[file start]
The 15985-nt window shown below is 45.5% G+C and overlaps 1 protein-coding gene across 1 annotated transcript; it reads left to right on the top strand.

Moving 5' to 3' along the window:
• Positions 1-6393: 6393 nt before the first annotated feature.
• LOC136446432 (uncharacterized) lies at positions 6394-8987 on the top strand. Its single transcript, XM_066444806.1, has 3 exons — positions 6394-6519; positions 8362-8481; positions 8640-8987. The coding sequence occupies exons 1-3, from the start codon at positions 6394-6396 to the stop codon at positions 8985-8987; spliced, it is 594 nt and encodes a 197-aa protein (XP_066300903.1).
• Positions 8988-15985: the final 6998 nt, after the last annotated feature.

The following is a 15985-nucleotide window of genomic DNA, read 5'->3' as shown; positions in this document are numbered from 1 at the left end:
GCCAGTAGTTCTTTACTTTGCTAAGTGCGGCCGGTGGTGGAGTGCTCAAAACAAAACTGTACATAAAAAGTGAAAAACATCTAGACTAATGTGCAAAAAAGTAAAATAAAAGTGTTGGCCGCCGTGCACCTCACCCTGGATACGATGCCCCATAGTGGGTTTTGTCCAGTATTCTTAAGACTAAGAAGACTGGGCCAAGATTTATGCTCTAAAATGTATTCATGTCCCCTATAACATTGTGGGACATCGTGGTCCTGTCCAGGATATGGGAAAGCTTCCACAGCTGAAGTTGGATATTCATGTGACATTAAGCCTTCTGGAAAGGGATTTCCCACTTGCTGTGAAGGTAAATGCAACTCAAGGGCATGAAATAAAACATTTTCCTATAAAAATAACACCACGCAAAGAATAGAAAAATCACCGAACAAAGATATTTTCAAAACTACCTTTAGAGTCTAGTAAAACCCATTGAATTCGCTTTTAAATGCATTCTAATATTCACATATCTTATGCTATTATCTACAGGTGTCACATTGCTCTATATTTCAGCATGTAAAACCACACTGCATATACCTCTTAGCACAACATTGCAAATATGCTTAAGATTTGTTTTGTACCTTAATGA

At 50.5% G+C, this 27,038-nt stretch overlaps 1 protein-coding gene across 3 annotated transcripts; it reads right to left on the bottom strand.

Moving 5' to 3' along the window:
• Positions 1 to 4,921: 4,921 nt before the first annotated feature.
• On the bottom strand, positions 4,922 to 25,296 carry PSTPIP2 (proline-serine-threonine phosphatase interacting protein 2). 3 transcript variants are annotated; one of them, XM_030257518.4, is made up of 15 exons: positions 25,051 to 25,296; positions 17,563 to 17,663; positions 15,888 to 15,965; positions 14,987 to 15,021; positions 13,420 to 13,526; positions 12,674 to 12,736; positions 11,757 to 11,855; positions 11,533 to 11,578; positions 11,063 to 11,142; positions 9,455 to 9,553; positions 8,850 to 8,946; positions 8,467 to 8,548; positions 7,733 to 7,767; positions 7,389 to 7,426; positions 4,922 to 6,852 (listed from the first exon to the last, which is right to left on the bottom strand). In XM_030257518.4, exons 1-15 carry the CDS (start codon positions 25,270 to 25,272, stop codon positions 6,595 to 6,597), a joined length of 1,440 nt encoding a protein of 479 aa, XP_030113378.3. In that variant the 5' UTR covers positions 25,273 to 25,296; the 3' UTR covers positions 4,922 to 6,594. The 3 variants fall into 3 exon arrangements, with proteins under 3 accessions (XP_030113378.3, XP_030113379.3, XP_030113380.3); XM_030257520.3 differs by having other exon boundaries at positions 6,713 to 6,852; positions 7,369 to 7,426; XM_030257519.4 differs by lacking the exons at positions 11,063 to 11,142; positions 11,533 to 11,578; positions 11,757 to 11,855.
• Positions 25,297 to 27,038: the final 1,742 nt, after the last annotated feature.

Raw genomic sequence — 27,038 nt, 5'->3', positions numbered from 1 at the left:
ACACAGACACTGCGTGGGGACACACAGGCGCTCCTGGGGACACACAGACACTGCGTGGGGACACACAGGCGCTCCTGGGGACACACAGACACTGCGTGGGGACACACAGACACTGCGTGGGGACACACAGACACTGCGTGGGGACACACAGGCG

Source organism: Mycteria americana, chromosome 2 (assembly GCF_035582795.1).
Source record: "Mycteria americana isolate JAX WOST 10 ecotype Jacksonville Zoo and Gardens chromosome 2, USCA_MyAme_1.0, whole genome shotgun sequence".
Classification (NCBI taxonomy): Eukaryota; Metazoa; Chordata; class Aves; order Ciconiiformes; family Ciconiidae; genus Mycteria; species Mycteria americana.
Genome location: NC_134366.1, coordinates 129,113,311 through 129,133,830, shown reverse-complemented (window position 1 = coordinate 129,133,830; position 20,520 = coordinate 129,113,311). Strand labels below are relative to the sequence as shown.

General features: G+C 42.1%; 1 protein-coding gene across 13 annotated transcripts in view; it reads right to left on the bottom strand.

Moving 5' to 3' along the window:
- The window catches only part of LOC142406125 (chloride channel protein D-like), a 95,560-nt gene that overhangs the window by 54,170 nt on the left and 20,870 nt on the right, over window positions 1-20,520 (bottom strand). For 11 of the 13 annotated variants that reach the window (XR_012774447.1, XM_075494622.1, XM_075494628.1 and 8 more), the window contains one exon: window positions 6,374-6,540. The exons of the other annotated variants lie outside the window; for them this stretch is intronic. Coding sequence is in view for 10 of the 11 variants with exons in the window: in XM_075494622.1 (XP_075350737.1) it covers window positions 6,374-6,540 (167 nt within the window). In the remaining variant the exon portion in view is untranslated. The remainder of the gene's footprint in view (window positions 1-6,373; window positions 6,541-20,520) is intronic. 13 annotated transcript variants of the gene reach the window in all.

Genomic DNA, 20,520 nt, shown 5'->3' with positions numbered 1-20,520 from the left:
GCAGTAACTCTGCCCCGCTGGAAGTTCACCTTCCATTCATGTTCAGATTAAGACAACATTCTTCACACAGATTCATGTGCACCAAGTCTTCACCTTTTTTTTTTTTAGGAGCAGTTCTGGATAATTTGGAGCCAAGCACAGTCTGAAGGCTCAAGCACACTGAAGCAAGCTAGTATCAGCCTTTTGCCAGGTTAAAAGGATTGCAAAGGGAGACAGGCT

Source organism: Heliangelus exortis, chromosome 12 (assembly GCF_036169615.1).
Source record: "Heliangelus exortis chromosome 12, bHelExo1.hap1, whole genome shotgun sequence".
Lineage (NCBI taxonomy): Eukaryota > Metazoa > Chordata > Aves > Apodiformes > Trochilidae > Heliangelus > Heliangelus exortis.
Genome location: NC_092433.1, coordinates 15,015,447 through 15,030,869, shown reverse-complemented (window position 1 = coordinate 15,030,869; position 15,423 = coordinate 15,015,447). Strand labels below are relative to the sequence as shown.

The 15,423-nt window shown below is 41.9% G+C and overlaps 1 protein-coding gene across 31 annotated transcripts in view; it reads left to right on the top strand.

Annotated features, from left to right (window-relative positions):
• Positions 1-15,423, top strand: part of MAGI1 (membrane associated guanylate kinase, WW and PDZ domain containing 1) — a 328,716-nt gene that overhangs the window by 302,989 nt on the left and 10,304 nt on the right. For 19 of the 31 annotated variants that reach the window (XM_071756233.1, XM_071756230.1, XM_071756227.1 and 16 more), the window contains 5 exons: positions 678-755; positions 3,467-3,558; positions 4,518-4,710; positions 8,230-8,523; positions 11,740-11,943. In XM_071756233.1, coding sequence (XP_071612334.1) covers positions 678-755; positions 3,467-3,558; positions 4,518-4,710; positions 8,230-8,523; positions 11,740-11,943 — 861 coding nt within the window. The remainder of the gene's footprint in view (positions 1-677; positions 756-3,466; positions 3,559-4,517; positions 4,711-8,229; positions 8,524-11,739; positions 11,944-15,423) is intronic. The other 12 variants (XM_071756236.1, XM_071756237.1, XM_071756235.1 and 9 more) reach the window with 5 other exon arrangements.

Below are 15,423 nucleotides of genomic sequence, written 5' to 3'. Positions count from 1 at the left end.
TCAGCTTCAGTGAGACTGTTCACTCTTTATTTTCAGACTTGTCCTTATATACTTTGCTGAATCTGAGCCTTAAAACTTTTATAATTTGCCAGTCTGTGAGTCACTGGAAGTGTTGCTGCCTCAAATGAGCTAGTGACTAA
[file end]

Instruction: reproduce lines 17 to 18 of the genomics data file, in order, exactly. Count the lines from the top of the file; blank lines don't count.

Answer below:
Classification (NCBI taxonomy): Eukaryota; Metazoa; Chordata; class Aves; order Ciconiiformes; family Ciconiidae; genus Mycteria; species Mycteria americana.
Genome location: NC_134366.1, coordinates 129,113,311 through 129,133,830, shown reverse-complemented (window position 1 = coordinate 129,133,830; position 20,520 = coordinate 129,113,311). Strand labels below are relative to the sequence as shown.